Drummed Up

I'm just now getting to this great interview by Ethan Iverson (the pianist in The Bad Plus) of drummer Billy Hart; Iverson put it up on the occasion of Max Roach's death last week. Having been listening to Roach every day at work since he died (mostly the hits with Clifford Brown, but also the immortal Money Jungle with Ellington and Mingus), I found this a phenomenally insightful exchange:

Hart: For me, as a drummer, I feel that they are closer to the source rhythmically. What always happens is these cats bring back some sort of rhythmic truth just when it is getting too harmonic. That’s why New Orleans is important, because it is the closest port to the islands—that is where Jelly Roll Morton got the rhythms. When you think about Rollins, he’s from there, and he plays these rhythms. Coltrane doesn’t play those rhythms, but Theodore ["Sonny" Rollins] does. [Sings some of “St. Thomas.”] Rollins imposed so much of that in post-bop that it has become a part of the tradition. Next time you listen to Sonny again, notice how much of those island rhythms he plays. Also, Thelonious is an island name. I mean, it’s not Greek, is it? [Laughter.] Bemesha Swing. It’s rhythm. Rhythm is at least equal to hamony in the scheme of human evolution. It’s just that the European concept (since it was so devoid of rhythm) related harmony to emotion so clearly that it used to seem like the only way to do it. At this point, we know differently—obviously rhythm can give you that same emotional value.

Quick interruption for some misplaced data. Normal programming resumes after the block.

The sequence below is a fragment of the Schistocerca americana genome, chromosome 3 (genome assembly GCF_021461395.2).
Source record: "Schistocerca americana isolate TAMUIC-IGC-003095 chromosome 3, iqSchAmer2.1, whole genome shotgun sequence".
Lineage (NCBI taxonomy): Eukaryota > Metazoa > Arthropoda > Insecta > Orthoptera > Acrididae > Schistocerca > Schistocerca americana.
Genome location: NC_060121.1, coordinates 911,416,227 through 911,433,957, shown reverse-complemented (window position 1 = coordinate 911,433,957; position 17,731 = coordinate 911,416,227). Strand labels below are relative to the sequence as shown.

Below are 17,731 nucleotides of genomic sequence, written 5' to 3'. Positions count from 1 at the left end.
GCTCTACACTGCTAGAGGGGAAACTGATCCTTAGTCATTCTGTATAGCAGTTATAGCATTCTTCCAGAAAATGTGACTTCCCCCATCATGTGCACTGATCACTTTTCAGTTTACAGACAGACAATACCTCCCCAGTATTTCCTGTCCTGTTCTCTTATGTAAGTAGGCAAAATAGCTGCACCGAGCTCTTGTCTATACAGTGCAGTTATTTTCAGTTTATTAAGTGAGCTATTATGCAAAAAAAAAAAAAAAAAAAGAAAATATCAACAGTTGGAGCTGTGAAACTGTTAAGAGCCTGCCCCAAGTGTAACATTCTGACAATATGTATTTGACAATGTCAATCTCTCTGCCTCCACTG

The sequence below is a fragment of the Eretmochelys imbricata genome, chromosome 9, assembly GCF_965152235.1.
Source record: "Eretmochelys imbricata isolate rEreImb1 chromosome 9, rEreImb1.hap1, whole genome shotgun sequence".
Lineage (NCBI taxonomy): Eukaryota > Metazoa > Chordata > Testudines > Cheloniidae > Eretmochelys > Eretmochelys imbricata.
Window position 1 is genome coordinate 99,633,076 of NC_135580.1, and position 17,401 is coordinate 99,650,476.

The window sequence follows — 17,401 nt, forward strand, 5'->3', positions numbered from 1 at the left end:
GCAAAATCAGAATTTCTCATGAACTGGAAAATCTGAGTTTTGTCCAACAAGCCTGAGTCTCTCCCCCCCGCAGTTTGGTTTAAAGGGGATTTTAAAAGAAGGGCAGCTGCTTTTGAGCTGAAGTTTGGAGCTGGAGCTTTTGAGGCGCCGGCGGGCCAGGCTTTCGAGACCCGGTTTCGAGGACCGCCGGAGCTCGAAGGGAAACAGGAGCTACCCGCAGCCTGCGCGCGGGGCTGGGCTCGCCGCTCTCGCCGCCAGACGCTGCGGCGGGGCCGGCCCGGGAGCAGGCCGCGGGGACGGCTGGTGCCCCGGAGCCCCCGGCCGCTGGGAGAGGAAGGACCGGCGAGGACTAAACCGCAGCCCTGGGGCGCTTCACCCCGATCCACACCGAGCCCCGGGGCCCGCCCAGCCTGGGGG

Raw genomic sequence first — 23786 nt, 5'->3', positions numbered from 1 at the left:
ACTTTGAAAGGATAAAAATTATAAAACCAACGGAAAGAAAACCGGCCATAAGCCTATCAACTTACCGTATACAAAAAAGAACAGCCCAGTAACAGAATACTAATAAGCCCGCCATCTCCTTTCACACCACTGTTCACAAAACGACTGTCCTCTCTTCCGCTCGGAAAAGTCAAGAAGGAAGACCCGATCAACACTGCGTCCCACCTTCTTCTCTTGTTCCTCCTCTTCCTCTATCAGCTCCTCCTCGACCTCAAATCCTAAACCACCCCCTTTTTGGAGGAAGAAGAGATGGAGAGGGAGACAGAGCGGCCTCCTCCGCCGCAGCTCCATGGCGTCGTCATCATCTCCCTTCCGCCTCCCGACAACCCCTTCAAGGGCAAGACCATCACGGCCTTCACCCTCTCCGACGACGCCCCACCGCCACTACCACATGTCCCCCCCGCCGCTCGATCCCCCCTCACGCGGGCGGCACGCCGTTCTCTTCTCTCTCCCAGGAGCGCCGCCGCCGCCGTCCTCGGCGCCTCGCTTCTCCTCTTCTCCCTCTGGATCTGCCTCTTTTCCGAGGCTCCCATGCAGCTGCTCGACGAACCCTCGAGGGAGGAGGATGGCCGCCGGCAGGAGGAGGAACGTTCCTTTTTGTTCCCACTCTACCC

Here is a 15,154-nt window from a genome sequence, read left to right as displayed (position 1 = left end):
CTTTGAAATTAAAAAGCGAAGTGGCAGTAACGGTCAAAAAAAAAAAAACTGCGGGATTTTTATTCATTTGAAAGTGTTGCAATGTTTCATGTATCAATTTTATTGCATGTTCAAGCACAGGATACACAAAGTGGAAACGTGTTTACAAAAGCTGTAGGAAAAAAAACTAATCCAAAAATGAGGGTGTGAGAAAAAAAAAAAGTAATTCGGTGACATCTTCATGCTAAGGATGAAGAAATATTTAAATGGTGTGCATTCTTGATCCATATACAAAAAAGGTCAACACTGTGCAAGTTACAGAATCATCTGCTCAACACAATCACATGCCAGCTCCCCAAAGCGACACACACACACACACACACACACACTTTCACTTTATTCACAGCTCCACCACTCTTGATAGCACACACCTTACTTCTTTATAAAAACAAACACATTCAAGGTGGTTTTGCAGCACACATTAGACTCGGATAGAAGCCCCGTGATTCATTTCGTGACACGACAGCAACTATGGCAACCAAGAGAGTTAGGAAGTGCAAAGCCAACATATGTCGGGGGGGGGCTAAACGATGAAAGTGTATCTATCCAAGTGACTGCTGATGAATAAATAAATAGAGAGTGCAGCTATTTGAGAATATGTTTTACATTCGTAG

Iverson: I think my profound attraction to jazz is that is the precise intersection of both values.
Hart: Right. That’s what jazz is. 

Forecast: Significant blowing and drifting, with the possibility of heavy accumulation in rural areas.